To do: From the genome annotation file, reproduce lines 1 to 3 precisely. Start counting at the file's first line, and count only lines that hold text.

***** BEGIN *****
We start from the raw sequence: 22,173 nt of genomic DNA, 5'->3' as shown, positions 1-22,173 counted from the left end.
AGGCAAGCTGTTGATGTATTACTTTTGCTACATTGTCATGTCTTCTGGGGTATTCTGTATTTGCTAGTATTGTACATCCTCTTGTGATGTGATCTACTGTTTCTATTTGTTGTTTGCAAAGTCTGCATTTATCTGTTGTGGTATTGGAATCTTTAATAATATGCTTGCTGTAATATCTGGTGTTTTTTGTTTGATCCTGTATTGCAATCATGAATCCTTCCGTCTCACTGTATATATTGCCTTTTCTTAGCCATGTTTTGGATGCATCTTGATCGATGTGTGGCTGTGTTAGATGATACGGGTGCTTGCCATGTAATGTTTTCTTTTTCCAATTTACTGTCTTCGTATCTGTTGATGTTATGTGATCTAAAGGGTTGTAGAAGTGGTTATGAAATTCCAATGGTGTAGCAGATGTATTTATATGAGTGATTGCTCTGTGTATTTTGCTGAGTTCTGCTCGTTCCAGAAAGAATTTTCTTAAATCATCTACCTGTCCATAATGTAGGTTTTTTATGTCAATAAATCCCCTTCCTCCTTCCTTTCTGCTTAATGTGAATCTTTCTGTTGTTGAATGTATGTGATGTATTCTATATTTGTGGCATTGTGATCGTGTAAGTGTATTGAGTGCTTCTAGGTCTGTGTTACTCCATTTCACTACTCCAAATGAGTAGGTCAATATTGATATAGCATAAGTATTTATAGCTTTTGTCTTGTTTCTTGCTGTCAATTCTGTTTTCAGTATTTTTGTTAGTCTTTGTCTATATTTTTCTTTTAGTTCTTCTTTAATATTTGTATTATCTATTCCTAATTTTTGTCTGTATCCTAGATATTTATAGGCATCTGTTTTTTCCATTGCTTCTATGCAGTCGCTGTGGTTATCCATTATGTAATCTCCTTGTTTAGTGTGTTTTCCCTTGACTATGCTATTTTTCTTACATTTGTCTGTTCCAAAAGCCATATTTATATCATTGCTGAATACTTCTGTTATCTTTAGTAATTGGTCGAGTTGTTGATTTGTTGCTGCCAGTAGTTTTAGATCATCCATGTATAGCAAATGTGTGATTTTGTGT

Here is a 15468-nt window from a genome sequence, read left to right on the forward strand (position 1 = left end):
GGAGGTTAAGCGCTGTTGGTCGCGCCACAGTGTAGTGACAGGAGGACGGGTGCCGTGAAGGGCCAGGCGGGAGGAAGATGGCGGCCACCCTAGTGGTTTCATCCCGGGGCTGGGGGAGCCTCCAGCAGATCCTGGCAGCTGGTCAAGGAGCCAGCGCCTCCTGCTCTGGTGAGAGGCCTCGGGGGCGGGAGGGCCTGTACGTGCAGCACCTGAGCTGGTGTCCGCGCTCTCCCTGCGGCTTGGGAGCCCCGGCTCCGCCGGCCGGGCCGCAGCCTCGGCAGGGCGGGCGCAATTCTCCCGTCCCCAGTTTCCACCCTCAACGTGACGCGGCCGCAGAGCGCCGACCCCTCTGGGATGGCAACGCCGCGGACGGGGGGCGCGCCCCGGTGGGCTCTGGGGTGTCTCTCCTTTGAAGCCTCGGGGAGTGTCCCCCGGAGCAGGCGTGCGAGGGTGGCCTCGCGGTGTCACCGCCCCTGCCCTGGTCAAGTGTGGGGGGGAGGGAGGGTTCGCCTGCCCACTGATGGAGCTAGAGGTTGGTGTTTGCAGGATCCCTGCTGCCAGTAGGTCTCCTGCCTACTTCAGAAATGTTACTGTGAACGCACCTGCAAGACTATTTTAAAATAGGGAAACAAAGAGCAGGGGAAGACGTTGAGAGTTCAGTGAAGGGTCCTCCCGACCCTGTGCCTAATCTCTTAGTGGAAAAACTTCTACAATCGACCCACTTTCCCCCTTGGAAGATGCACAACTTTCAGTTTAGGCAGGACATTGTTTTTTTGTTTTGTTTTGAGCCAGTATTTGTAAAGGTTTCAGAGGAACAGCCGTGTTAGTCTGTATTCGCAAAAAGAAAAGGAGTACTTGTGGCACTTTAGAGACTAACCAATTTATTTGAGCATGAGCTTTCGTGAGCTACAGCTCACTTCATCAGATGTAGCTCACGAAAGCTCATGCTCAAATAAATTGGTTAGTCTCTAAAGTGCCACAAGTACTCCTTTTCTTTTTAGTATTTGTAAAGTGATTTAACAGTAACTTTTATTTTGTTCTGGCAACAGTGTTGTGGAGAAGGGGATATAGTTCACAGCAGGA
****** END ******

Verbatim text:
We start from the raw sequence: 22,173 nt of genomic DNA, 5'->3' as shown, positions 1-22,173 counted from the left end.
AGGCAAGCTGTTGATGTATTACTTTTGCTACATTGTCATGTCTTCTGGGGTATTCTGTATTTGCTAGTATTGTACATCCTCTTGTGATGTGATCTACTGTTTCTATTTGTTGTTTGCAAAGTCTGCATTTATCTGTTGTGGTATTGGAATCTTTAATAATATGCTTGCTGTAATATCTGGTGTTTTTTGTTTGATCCTGTATTGCAATCATGAATCCTTCCGTCTCACTGTATATATTGCCTTTTCTTAGCCATGTTTTGGATGCATCTTGATCGATGTGTGGCTGTGTTAGATGATACGGGTGCTTGCCATGTAATGTTTTCTTTTTCCAATTTACTGTCTTCGTATCTGTTGATGTTATGTGATCTAAAGGGTTGTAGAAGTGGTTATGAAATTCCAATGGTGTAGCAGATGTATTTATATGAGTGATTGCTCTGTGTATTTTGCTGAGTTCTGCTCGTTCCAGAAAGAATTTTCTTAAATCATCTACCTGTCCATAATGTAGGTTTTTTATGTCAATAAATCCCCTTCCTCCTTCCTTTCTGCTTAATGTGAATCTTTCTGTTGTTGAATGTATGTGATGTATTCTATATTTGTGGCATTGTGATCGTGTAAGTGTATTGAGTGCTTCTAGGTCTGTGTTACTCCATTTCACTACTCCAAATGAGTAGGTCAATATTGATATAGCATAAGTATTTATAGCTTTTGTCTTGTTTCTTGCTGTCAATTCTGTTTTCAGTATTTTTGTTAGTCTTTGTCTATATTTTTCTTTTAGTTCTTCTTTAATATTTGTATTATCTATTCCTAATTTTTGTCTGTATCCTAGATATTTATAGGCATCTGTTTTTTCCATTGCTTCTATGCAGTCGCTGTGGTTATCCATTATGTAATCTCCTTGTTTAGTGTGTTTTCCCTTGACTATGCTATTTTTCTTACATTTGTCTGTTCCAAAAGCCATATTTATATCATTGCTGAATACTTCTGTTATCTTTAGTAATTGGTCGAGTTGTTGATTTGTTGCTGCCAGTAGTTTTAGATCATCCATGTATAGCAAATGTGTGATTTTGTGT

Here is a 15468-nt window from a genome sequence, read left to right on the forward strand (position 1 = left end):